There are times we even blame God for our suffering when it is really is because of choices we've made. Sarah was such a person. She experienced suffering not of her own doing as a barren woman living in a culture that worshipped fertility. After God promised her and Abraham a baby, she grew weary of waiting and gave her Egyptian handmaiden to her husband to have a baby in her place. The suffering she endured because of the situation was her own doing, not God's. I've heard single pregnant women ask how God could do "this" to them. The "this" they were referring to is an unplanned pregnancy. God didn't do it to them, it was a consequence of the choices they made. Some illnesses we suffer with are the result of being in a fallen world and others are the result of the choices we make--aides, venereal diseases, cirrhosis, and some forms of skin cancer.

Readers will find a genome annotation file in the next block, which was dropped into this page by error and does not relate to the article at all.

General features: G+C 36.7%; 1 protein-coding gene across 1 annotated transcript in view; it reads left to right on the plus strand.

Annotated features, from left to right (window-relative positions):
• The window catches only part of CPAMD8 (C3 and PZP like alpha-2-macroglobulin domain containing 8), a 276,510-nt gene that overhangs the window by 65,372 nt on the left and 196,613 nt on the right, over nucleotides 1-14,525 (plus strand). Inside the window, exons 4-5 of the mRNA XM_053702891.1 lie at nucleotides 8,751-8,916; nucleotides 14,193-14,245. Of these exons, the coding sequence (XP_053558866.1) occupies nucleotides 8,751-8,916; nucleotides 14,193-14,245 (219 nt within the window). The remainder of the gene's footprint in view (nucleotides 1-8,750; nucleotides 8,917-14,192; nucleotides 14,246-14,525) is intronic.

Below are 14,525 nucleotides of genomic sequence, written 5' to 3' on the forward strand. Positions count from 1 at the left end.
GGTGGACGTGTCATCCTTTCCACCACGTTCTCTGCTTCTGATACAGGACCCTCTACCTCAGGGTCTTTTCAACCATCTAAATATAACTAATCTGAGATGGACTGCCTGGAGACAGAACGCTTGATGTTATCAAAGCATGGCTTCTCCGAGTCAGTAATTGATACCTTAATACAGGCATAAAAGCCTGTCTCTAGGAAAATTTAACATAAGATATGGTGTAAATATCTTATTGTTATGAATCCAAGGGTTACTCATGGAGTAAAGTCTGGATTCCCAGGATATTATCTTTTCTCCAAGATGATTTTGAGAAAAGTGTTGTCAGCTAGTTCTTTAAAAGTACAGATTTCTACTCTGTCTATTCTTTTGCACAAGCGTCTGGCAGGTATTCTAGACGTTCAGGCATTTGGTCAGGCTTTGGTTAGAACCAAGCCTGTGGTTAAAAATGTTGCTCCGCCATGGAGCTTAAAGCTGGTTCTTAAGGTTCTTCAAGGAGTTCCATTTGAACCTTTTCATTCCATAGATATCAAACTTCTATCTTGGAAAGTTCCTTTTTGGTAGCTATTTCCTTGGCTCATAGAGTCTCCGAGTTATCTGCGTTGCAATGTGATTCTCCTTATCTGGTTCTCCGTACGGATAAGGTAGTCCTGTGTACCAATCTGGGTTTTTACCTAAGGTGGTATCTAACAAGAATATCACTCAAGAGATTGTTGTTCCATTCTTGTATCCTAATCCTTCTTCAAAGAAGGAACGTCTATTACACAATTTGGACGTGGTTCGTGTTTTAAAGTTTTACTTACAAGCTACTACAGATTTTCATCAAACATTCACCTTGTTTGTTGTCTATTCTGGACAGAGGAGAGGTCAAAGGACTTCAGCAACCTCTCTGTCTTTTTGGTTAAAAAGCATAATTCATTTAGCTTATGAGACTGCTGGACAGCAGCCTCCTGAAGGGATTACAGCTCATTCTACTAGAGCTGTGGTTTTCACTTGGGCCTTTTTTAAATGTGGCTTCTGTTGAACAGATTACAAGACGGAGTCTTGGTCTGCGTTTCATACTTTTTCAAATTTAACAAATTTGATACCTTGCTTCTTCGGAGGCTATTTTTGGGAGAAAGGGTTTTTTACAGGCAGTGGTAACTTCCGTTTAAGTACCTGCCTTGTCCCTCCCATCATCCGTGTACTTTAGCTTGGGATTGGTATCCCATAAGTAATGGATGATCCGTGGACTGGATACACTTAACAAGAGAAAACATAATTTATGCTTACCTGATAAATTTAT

The Word makes it clear that God knows the suffering of His people. It makes it clear that sometimes He even allows suffering to draw us to Him. We also know that Jesus responded with compassion to those who suffered and in response He healed bodies, cast out demons, fed multitudes, and raised Lazarus from the dead. He even confronted religious leaders who burdened people with unnecessary laws and kept them from coming to Him. He even suffered a painful death for us so we wouldn't bear the wrath of God for our sin. The suffering we experience now is nothing compared to the glory that will be revealed in the future. Paul made it clear that there will be suffering when the Gospel is lived. The verses above tell us we should even rejoice in suffering because it produces endurance which produces character which produces hope because God's love has been poured into our hearts through the Holy Spirit. As we go through fearful times, I can't help but wonder if the way to navigate them is to sit in His presence and bask in His love so that we can be among those who suffer well as suffering does its work in us and those around us. Over the next few weeks I plan to study different people in the Bible who suffered well--Joseph, Ruth, Daniel, Stephen, Paul, and Jesus. I hope you will find it encouraging to look at their lives...in the mean time be strong and of good courage, our God is always with us and He is mighty to save!